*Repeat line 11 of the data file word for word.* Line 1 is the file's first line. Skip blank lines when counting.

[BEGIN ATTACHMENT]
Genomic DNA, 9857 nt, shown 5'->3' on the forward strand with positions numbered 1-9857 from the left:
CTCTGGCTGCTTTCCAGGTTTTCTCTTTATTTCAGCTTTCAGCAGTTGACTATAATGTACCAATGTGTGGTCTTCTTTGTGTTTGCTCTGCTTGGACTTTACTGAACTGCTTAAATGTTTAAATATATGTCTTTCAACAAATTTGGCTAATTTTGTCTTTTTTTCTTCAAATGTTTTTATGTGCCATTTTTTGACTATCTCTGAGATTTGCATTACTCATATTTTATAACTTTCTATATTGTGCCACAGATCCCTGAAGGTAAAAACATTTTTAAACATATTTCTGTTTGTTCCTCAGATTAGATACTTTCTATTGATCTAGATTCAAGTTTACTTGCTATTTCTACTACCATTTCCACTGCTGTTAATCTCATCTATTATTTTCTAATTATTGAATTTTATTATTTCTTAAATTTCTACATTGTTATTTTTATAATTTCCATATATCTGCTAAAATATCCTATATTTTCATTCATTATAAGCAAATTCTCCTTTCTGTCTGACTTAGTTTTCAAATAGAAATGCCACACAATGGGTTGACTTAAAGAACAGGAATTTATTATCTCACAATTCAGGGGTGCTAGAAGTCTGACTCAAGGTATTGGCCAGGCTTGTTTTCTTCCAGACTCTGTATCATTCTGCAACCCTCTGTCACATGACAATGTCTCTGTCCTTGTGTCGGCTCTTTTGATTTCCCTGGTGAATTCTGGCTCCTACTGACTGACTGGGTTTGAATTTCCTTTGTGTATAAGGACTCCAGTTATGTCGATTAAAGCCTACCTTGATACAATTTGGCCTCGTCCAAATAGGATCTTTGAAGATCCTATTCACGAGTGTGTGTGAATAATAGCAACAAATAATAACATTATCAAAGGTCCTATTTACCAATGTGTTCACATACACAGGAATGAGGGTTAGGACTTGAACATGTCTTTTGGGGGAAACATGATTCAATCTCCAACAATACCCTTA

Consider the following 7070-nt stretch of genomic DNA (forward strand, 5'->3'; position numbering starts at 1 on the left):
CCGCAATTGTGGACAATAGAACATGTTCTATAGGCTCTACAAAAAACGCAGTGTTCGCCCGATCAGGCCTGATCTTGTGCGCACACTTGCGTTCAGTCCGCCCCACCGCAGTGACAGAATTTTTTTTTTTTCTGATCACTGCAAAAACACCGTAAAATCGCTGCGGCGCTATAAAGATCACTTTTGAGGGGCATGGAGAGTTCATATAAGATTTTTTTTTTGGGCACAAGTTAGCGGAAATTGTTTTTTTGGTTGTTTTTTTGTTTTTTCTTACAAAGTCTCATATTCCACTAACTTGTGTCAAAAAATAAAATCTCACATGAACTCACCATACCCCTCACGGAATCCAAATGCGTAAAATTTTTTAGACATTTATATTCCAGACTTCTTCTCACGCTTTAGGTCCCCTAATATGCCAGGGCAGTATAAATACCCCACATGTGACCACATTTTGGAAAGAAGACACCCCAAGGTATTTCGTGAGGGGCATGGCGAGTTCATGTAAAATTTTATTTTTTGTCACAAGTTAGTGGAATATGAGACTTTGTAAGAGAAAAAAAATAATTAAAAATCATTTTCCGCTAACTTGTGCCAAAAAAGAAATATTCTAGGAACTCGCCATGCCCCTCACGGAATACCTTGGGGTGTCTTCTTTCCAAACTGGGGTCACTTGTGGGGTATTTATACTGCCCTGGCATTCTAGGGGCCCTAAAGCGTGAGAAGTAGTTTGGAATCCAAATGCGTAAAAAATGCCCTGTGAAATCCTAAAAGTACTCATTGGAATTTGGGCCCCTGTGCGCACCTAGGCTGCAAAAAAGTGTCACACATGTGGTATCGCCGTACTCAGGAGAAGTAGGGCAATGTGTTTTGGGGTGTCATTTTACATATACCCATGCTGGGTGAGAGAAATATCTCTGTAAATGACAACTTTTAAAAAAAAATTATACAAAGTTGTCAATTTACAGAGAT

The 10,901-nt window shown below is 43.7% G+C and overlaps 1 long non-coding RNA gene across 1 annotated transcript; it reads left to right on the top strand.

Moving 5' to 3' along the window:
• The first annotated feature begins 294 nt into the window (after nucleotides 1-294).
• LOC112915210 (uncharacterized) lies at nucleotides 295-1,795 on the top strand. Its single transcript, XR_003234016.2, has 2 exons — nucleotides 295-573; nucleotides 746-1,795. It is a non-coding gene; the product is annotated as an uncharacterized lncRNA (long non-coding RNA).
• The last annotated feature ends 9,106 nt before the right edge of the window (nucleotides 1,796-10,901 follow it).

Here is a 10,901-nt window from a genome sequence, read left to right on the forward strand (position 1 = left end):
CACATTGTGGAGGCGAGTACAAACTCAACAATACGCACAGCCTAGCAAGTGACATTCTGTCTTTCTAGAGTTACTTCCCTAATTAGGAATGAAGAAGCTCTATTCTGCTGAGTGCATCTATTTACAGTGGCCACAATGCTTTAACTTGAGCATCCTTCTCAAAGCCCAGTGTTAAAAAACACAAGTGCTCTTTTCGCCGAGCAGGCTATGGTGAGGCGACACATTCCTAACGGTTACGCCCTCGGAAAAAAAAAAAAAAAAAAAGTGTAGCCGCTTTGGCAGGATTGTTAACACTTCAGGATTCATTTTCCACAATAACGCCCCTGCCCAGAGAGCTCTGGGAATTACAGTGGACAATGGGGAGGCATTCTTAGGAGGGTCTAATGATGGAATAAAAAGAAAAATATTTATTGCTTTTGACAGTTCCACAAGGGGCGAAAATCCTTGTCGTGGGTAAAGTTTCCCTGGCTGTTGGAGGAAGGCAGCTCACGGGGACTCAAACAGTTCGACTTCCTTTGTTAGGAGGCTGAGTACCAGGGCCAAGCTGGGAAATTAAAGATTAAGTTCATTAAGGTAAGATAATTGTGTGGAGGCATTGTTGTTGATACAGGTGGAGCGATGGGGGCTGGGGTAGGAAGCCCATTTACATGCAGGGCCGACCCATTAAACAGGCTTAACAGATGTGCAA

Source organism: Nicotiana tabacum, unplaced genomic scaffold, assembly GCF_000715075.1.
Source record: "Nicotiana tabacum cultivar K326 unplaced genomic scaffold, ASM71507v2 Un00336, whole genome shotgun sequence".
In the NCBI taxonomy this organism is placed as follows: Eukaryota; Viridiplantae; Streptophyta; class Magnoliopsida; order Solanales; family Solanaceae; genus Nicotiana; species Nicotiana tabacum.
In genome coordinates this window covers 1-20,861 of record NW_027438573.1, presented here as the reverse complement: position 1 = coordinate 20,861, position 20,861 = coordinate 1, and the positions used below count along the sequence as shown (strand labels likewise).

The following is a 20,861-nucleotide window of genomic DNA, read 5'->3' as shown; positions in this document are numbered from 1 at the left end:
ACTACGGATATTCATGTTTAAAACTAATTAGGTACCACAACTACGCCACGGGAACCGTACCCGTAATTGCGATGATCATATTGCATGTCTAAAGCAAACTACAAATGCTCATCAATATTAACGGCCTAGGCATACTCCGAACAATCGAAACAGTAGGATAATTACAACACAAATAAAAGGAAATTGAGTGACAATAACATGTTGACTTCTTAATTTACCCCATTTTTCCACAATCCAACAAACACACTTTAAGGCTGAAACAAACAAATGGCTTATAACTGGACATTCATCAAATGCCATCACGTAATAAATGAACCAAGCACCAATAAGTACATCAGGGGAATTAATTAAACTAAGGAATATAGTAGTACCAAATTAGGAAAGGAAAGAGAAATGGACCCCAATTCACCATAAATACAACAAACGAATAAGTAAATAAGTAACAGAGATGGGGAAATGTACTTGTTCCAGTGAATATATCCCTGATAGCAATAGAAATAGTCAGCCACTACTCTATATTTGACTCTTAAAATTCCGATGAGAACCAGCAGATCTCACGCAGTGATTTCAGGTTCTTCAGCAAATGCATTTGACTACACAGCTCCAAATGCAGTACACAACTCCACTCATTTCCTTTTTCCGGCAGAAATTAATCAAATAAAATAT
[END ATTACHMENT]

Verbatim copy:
CACATTGTGGAGGCGAGTACAAACTCAACAATACGCACAGCCTAGCAAGTGACATTCTGTCTTTCTAGAGTTACTTCCCTAATTAGGAATGAAGAAGCTCTATTCTGCTGAGTGCATCTATTTACAGTGGCCACAATGCTTTAACTTGAGCATCCTTCTCAAAGCCCAGTGTTAAAAAACACAAGTGCTCTTTTCGCCGAGCAGGCTATGGTGAGGCGACACATTCCTAACGGTTACGCCCTCGGAAAAAAAAAAAAAAAAAAAGTGTAGCCGCTTTGGCAGGATTGTTAACACTTCAGGATTCATTTTCCACAATAACGCCCCTGCCCAGAGAGCTCTGGGAATTACAGTGGACAATGGGGAGGCATTCTTAGGAGGGTCTAATGATGGAATAAAAAGAAAAATATTTATTGCTTTTGACAGTTCCACAAGGGGCGAAAATCCTTGTCGTGGGTAAAGTTTCCCTGGCTGTTGGAGGAAGGCAGCTCACGGGGACTCAAACAGTTCGACTTCCTTTGTTAGGAGGCTGAGTACCAGGGCCAAGCTGGGAAATTAAAGATTAAGTTCATTAAGGTAAGATAATTGTGTGGAGGCATTGTTGTTGATACAGGTGGAGCGATGGGGGCTGGGGTAGGAAGCCCATTTACATGCAGGGCCGACCCATTAAACAGGCTTAACAGATGTGCAA